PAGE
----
The tools that will make the biggest impact will be different across research labs and biopharma production labs based on the level of regulatory oversight but should offer flexibility to adapt to varying workflow and data management needs.
For research labs, lab managers should focus on the process and what the equipment and people are doing at each step in the workflow. Monitoring systems to automate this tracking can make an immediate impact and are typically the first step in the digital evolution. There are a number of monitoring systems available on the market, and the lab should consider their regulatory requirements when selecting technology.
ELNs are also a very common first step in creating a connected lab. While a person is going through to assess what is happening at each step, the ELN immediately translates this information into a digital format that can be transferred to and stored on a central server on the labs network for future review or imported into a lab information management system.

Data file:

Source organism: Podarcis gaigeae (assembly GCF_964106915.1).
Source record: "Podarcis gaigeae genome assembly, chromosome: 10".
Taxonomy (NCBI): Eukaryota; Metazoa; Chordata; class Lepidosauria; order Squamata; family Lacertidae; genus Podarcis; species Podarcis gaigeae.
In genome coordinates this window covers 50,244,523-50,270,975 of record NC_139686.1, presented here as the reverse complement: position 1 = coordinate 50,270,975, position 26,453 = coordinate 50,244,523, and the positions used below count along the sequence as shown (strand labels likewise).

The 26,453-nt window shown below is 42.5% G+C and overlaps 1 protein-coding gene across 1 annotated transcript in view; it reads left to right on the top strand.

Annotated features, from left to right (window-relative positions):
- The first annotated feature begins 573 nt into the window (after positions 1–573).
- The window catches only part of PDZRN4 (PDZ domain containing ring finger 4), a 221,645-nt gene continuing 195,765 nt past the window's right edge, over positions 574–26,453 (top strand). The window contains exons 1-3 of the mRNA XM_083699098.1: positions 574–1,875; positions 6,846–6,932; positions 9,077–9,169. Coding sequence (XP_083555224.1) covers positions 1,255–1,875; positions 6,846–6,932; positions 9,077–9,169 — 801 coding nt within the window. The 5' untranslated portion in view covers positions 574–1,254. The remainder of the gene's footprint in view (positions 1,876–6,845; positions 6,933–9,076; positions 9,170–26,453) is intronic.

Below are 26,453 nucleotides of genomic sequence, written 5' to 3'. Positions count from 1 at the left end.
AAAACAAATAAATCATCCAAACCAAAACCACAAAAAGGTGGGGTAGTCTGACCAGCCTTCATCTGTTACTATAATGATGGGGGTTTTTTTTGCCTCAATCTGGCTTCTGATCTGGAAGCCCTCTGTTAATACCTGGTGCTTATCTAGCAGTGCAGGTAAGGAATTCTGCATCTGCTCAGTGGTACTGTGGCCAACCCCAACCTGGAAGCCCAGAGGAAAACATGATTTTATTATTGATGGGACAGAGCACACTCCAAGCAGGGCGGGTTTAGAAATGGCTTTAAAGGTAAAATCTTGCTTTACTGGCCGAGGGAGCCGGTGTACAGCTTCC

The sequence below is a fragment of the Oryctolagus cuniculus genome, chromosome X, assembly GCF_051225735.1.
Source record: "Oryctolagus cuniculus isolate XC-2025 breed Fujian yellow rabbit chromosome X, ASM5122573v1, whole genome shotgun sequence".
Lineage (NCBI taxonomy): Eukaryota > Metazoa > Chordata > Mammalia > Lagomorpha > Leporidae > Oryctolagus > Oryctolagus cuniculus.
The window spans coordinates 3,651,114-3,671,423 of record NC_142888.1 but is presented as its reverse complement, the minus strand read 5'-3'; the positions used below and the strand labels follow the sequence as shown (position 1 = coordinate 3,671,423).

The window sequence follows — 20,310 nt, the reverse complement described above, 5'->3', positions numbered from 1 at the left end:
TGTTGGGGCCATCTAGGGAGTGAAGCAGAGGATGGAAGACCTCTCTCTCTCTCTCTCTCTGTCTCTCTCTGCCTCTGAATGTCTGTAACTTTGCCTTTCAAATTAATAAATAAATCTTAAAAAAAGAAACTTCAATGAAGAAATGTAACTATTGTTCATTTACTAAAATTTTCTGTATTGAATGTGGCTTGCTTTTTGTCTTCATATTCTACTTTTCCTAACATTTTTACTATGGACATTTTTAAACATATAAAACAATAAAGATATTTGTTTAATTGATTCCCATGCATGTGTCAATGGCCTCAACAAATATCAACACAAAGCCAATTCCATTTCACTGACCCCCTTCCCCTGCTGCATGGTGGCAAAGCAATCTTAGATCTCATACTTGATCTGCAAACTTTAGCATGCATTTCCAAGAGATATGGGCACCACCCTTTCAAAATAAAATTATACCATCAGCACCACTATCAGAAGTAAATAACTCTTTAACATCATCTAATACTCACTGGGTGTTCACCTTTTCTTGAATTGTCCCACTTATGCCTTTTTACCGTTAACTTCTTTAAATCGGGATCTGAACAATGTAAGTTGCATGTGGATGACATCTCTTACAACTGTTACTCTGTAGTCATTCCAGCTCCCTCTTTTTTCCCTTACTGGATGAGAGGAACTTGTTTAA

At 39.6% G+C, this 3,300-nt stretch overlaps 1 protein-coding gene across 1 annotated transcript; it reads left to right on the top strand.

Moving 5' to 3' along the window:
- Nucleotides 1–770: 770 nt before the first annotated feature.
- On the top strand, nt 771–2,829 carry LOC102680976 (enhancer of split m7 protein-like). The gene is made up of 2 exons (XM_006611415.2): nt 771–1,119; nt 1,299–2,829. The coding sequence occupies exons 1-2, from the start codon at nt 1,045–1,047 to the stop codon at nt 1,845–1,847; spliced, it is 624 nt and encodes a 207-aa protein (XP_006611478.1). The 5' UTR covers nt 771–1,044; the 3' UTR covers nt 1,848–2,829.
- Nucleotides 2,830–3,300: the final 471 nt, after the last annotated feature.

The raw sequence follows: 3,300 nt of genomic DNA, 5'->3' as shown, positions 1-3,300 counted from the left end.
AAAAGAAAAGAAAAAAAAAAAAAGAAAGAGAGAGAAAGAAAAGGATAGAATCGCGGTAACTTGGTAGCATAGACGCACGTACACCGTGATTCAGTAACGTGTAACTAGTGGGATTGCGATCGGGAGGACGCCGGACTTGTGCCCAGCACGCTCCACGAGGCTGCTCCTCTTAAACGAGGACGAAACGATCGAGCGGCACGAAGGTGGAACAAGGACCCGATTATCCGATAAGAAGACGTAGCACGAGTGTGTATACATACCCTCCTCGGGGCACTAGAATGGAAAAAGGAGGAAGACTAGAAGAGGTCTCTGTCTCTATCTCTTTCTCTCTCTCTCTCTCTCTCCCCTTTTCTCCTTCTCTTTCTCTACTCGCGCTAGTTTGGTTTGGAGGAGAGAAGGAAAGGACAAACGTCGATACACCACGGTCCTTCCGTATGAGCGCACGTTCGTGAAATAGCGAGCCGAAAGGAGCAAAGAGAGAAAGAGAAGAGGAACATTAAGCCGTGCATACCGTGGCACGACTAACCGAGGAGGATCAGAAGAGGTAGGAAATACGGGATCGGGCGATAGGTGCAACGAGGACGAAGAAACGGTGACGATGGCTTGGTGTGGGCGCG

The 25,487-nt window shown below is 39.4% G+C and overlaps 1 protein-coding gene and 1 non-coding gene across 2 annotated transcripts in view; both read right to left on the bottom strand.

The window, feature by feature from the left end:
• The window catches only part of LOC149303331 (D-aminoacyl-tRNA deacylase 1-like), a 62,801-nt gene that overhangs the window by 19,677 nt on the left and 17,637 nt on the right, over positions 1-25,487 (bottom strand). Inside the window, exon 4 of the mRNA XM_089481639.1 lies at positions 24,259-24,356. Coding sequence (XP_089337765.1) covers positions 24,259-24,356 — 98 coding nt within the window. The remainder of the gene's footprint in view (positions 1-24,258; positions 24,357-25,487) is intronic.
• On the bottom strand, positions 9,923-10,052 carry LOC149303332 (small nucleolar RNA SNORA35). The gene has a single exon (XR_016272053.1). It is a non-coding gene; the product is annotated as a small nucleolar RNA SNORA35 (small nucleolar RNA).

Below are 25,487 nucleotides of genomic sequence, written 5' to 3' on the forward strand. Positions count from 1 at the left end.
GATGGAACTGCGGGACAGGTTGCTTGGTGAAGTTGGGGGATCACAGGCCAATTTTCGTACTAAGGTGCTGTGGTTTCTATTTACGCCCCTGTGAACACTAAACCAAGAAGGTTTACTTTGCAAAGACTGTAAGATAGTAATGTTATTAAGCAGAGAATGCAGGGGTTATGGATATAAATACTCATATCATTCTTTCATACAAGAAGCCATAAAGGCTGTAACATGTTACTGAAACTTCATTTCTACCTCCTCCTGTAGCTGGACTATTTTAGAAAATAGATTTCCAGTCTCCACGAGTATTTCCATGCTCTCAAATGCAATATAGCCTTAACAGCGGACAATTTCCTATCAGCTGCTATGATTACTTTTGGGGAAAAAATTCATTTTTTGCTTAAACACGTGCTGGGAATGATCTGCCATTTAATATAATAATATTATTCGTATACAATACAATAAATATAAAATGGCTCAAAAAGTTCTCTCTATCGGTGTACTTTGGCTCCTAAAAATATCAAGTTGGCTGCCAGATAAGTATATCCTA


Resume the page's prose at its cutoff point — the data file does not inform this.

On the other hand, biopharma production labs or large-scale production environments might find the most benefit from tools or technologies that create a repetitive, reproducible, highly efficient process. This is often where more sophisticated automation can play a role as a more mature evolution in leveraging the Internet of Things platform in a lab. Automation delivers consistency, cost efficiency, clear documentation in case of an audit, and facilitates reporting.
Q: How can lab leaders stay up to date on the latest digital tools and technologies that can benefit their operations?
A: Today, there are several resources available for lab leaders to share information with their peers, from online publications to regular webinars that connect lab technicians with peers in the industry who share insight on how they are addressing certain issues or connecting them with solution providers to educate on tools available to face laboratory challenges. Another way lab leaders can stay up to date on the latest digital tools and technologies is by attending in-person industry and cross-industry events that are lab-forward and IoT based.
Q: How do you envision the modern lab environment will continue to evolve?